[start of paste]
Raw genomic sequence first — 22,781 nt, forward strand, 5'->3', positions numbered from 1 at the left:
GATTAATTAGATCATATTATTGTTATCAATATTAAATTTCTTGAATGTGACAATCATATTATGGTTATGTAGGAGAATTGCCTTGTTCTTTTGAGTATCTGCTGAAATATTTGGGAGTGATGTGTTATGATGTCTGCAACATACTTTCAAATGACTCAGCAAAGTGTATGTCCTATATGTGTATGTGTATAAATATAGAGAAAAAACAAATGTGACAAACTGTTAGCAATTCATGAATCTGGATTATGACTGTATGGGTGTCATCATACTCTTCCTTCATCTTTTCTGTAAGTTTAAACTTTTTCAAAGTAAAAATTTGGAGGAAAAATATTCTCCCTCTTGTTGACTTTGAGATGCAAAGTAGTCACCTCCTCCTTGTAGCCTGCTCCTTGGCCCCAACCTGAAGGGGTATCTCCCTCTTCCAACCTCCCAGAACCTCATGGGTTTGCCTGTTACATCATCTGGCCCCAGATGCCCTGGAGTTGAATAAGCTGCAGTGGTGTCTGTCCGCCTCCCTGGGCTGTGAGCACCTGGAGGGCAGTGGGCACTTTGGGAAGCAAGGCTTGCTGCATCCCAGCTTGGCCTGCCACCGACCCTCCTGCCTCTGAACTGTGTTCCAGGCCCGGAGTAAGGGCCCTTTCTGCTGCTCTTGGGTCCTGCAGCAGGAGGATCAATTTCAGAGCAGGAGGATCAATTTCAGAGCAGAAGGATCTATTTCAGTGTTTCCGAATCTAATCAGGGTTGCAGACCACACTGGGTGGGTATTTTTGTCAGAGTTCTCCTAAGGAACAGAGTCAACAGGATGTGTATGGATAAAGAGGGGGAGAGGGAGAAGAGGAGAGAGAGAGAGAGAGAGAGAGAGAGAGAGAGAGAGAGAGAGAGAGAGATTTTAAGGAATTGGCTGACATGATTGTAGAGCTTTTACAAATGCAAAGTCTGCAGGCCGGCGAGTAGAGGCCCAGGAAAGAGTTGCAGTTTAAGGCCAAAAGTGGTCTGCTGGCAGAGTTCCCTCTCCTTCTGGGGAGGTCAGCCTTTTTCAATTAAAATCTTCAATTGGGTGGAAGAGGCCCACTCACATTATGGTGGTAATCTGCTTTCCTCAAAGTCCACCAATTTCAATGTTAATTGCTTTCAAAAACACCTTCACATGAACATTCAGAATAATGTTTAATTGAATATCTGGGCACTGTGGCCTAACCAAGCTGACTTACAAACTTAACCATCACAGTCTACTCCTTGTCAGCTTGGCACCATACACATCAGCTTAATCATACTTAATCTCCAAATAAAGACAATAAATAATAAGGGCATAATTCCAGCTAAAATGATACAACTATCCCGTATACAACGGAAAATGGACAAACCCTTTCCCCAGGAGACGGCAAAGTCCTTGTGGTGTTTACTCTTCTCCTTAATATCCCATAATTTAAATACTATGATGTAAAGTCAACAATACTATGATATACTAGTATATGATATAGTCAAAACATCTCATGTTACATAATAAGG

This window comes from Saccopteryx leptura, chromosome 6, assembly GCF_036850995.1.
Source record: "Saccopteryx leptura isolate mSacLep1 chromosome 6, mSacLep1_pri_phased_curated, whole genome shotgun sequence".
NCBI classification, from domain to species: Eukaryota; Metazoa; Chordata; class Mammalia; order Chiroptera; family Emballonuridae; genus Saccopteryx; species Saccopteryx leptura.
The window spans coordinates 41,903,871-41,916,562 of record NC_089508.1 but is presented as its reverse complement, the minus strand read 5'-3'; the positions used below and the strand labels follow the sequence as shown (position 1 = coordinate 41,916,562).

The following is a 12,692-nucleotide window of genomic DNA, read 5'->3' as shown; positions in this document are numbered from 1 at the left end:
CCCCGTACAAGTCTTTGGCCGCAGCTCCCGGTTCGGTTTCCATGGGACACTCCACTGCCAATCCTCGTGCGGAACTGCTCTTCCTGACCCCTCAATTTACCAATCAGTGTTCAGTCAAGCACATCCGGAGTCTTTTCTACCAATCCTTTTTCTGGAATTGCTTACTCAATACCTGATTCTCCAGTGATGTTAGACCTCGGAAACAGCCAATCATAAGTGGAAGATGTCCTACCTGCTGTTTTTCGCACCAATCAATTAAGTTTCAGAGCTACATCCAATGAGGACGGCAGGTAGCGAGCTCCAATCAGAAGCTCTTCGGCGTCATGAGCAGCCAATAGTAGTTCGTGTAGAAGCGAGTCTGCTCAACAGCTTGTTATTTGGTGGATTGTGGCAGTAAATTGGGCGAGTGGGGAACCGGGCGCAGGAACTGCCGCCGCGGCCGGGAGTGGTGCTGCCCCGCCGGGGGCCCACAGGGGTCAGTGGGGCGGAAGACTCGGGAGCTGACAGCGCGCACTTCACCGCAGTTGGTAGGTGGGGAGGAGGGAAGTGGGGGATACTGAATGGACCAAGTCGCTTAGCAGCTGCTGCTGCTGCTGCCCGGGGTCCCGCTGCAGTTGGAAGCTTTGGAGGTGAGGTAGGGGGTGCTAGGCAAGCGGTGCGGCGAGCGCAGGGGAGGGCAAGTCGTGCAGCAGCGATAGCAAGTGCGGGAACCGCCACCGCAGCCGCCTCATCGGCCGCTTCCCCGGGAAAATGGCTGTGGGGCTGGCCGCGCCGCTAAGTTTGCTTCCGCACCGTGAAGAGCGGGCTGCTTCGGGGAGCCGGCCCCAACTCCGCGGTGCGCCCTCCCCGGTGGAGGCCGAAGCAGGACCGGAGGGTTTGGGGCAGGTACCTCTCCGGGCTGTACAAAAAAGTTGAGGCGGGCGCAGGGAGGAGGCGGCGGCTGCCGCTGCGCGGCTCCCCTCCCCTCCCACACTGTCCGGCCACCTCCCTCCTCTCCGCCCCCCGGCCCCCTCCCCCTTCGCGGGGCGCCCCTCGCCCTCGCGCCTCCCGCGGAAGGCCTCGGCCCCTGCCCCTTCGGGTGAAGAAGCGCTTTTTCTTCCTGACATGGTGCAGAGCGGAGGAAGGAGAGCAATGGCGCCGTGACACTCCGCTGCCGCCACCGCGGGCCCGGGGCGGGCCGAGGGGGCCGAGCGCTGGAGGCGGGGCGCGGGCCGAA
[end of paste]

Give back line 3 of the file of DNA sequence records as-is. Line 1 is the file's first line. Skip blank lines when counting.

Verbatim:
This window comes from Saccopteryx leptura, chromosome 6, assembly GCF_036850995.1.